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Drug overdose is a nationwide epidemic that claimed the lives of over 93,000 people in the United States in 2020. Opioids, either alone or in combination with other drugs or alcohol, were responsible for approximately 70% of these deaths. Many of those 70,000 people would be alive today if they had been administered the opioid antagonist naloxone and, where needed, other emergency care. In light of the ongoing crisis, all fifty states and the District of Columbia have modified their laws to increase access to naloxone, the standard first-line treatment for opioid overdose.

While these laws have been successful in increasing access to this lifesaving medication, few explicitly address the legality of distributing and administering naloxone that is past its expiration date. As many governmental and non-governmental organizations increasingly have stocks of such expired naloxone, it is important to determine whether that naloxone may be distributed to individuals or organizations that are able to utilize it. This is especially true considering the unprecedented shortage of injectable naloxone that has been plaguing the country since early 2021.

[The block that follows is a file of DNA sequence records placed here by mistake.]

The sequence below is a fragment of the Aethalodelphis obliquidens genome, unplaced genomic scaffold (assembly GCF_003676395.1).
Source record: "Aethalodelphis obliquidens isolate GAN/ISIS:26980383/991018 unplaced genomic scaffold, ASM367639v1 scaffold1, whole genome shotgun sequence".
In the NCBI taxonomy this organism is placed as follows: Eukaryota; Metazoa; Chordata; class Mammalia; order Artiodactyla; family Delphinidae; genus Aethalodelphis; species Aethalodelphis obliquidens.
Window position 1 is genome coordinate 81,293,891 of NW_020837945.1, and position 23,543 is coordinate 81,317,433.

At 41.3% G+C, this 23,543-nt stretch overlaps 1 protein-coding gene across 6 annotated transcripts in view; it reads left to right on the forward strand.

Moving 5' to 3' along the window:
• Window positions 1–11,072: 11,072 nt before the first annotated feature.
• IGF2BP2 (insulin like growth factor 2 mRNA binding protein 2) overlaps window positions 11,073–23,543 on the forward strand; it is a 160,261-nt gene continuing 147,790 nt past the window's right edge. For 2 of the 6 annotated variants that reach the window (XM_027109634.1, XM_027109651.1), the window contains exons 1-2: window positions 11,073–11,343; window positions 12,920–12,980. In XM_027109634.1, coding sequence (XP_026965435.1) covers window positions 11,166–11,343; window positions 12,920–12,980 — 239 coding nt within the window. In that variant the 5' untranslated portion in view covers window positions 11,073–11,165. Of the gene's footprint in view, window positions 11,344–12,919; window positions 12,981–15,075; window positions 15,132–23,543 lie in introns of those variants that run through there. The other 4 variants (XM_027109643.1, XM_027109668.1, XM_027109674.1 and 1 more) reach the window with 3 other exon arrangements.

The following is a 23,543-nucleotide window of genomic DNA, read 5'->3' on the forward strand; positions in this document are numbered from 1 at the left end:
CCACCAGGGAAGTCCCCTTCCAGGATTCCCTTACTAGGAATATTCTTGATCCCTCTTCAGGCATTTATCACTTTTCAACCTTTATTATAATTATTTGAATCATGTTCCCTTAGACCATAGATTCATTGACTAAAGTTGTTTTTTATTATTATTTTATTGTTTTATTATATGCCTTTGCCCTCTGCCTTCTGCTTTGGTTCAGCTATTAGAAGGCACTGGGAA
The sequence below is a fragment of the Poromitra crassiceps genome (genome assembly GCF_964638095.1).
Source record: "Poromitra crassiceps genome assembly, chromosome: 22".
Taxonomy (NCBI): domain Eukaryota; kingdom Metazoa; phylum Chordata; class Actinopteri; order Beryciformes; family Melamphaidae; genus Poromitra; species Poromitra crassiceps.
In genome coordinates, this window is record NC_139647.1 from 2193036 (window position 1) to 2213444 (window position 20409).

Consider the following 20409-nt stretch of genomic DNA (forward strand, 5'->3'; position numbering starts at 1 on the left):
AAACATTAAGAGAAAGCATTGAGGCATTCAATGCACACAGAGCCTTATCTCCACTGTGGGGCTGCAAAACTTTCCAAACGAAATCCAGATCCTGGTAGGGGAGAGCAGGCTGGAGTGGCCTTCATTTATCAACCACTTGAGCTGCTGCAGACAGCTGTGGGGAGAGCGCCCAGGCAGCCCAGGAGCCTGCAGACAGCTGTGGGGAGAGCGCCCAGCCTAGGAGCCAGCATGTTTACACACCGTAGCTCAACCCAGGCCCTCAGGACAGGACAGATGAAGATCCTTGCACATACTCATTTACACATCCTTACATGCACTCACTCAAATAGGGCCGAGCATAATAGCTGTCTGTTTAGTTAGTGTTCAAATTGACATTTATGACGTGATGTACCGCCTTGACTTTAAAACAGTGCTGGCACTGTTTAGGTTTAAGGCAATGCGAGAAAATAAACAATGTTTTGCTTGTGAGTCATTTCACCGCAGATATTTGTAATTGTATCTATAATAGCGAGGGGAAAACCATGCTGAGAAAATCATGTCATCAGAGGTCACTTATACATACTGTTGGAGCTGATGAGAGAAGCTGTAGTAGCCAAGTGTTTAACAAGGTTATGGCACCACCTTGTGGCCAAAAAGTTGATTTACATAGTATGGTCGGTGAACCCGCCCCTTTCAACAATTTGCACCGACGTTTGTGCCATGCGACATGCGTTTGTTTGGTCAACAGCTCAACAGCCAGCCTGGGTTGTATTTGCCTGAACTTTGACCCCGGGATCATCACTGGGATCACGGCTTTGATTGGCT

This fact sheet briefly discusses the efficacy of expired naloxone and examines whether California law permits the distribution and administration of such naloxone. We conclude that, while regulations prohibit many health-related organizations from distributing expired medications, no laws prohibit the distribution of expired naloxone by harm reduction organizations and similar entities. We further find that the state’s naloxone access law provides absolute criminal, civil, and professional immunity to all individuals that distribute naloxone, regardless of its expiration date. Finally, we find that the same immunity attaches to individuals who administer expired naloxone so long as they act in good faith and with reasonable care, which is likely the case when naloxone is administered to an individual believed to be experiencing an opioid-related overdose.